I am in the process of rebuilding my blog in a new format that will give me more flexibility. You can get to it with my main URL, www.DelgadoArts.com. But, I thought I should put a note here in case people stumble across the old site here. THanks for visiting! Lots of great info on the Spanish Colonial Arts here in Albuquerque.
Congratulations to Jason who had his design for a rehabilitated newspaper box selected! The newspaper, “The Alibi” is our popular free hip circular sprinkled about town. Excitingly, this box will be placed in the same block as Tintero Gallery so Jason can visit often. Too cute.
Jason took the old metal box and covered it in tin. He accented it with classic scallop rosettes. But, the best part is the hand-stamped “alibi” lettering true to the original location and font. Nicely done!
Jason is finally ready to start teaching classes at Tintero Workshop & Gallery. We have started adding classes and free lectures to the calendar. We’re creating several avenues to allow you to register and to help us get the word out. We’re going to try to offer one free lecture each weekend and at least two classes! We also have Laguna Pueblo potter in the queue for classes and lectures!
- You can call Jason 505-385-3525
- You can reply to the event on the Tintero Gallery Facebook page.
- You can prepay on the MeetUp.com site for “Albuquerque Artisan’s Workshop” It’s free to join MeetUp.com.
- Pay cash, check or charge at the time of the class.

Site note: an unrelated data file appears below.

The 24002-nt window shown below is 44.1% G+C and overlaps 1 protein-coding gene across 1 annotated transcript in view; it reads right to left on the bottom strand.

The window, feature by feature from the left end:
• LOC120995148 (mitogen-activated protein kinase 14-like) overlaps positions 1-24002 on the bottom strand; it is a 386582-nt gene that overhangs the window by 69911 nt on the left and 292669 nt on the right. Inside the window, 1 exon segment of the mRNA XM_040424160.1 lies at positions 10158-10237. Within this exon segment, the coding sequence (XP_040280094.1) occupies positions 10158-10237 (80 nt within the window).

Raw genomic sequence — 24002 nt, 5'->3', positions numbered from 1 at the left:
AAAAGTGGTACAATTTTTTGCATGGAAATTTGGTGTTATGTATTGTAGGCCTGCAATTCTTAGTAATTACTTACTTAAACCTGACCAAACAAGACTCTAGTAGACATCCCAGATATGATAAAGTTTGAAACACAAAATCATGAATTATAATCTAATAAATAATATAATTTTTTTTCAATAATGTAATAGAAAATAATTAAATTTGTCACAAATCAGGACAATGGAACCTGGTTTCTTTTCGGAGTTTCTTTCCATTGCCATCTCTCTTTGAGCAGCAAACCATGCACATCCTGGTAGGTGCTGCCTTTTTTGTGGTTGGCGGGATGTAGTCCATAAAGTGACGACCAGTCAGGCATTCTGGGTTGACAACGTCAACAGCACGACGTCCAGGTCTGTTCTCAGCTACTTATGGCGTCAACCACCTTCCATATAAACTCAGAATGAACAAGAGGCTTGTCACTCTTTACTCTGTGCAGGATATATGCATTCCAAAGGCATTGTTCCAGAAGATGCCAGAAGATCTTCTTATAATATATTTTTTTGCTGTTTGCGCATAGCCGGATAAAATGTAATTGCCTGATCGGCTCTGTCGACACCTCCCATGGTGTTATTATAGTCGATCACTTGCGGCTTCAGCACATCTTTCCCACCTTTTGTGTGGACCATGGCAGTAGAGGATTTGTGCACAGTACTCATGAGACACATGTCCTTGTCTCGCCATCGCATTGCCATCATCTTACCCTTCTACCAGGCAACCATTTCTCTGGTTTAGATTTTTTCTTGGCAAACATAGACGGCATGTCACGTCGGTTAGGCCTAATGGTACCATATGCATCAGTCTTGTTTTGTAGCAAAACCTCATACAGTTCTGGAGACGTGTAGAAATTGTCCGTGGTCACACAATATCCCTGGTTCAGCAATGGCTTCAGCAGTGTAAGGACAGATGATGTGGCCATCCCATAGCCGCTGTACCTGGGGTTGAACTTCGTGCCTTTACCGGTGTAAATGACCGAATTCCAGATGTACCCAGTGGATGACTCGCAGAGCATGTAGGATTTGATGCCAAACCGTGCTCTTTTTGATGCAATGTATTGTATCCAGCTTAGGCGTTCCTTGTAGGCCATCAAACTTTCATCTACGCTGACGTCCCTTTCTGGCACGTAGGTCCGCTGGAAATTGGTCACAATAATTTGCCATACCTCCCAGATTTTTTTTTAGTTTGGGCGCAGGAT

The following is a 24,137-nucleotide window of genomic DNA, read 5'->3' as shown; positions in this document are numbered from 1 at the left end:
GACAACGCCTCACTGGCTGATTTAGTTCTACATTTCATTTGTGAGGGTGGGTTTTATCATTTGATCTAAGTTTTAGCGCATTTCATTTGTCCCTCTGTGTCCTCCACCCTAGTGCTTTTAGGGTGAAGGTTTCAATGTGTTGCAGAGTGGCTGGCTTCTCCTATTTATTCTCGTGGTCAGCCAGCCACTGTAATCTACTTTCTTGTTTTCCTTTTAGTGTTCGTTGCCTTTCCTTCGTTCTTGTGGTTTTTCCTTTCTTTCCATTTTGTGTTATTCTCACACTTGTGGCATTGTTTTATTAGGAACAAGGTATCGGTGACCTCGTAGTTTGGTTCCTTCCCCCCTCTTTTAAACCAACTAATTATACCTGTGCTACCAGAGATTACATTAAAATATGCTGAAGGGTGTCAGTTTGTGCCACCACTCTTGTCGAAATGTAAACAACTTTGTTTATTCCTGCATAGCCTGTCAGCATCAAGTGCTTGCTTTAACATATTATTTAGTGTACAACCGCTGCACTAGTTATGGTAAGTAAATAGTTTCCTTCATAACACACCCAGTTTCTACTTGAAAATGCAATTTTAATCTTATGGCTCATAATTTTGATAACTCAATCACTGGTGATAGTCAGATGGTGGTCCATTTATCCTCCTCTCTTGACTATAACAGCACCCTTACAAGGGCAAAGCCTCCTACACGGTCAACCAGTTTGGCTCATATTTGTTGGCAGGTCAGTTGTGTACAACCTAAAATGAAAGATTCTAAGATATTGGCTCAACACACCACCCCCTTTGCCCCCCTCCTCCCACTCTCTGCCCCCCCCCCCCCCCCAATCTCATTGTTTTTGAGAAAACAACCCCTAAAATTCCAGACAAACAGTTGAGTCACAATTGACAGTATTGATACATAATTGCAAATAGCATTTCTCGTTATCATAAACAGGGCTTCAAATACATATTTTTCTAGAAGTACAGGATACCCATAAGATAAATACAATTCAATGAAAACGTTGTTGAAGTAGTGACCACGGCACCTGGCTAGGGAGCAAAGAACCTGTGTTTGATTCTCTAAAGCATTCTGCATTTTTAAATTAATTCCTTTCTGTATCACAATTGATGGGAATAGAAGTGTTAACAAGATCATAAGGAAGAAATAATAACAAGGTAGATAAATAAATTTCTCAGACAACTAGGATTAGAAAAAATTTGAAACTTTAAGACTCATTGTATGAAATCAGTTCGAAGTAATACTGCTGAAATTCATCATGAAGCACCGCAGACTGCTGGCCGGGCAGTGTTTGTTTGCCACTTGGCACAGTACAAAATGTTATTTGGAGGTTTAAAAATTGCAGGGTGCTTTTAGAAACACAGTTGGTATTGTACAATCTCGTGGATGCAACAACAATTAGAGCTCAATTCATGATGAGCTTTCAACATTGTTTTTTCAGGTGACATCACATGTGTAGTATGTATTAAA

- Seniors = 55 years +
- Aug 20 9AM-12PM TINWORK Workshop by Jason $75/$55 Seniors.
- Aug 20 1:30PM-2PM LECTURE Our Lady of Guadalupe Free to public.
- Aug 20 2PM-4PM RETABLO Painting Introduction by Sean $55/$45 Seniors
- Aug 24 6PM-9PM TINWORK Workshop by Jason $75/$55 Seniors.
- TBD Making Traditional Gesso
- Oct 29 Doña Sebastiana vs Dia De Los Muertos
- TBD Holiday Ornaments
She is an unusual figure in the Spanish Colonial realm. She is not prayed to or revered. She is more a symbol of mortality and penance, a bleak reminder of our fragile and sinful state. She is the only “Muerto” image allowed in traditional Spanish Market. The colorful and playful muerto images of Mexico are actually a completely different family of imagery. They derive from the celebration of All Saints Day (or All Souls Day), a celebration created to help the Catholic Church assimilate existing Aztec celebrations of the dead. Much like The Death Card of the Tarot, the gleeful images of the Mexican culture actually symbolize life, change and spirit. Originally, the morbid mesoamerican native celebrations, dating back thousands of years, would revolve around the skull of the deceased, often inserting flowers (especially Marigolds) into the eye sockets to reflect the life that once was and the hope that they might visit again to give guidance from beyond. The Aztec figure known as the “Lady of the Dead,” presided over such celebrations. The modern celebration is known as “Dia de los Muertos” or “Day of the Dead.”
Then, in the turn of the century, the artist José Guadalupe Posada, created an image of a skeleton wearing the garments and hat of a sophisticated lady. The skeleton lady, known as “Catrina,” became the inspiration for the irreverent images you see today riding motorcycles, drinking tequila or dressed like Elvis, celebrating the life essence of the person that once owned that body. The body of animated skeleton figures are often referred to as “calavera” (spanish for “skull”) or “muerto” (spanish for “death”) imagery.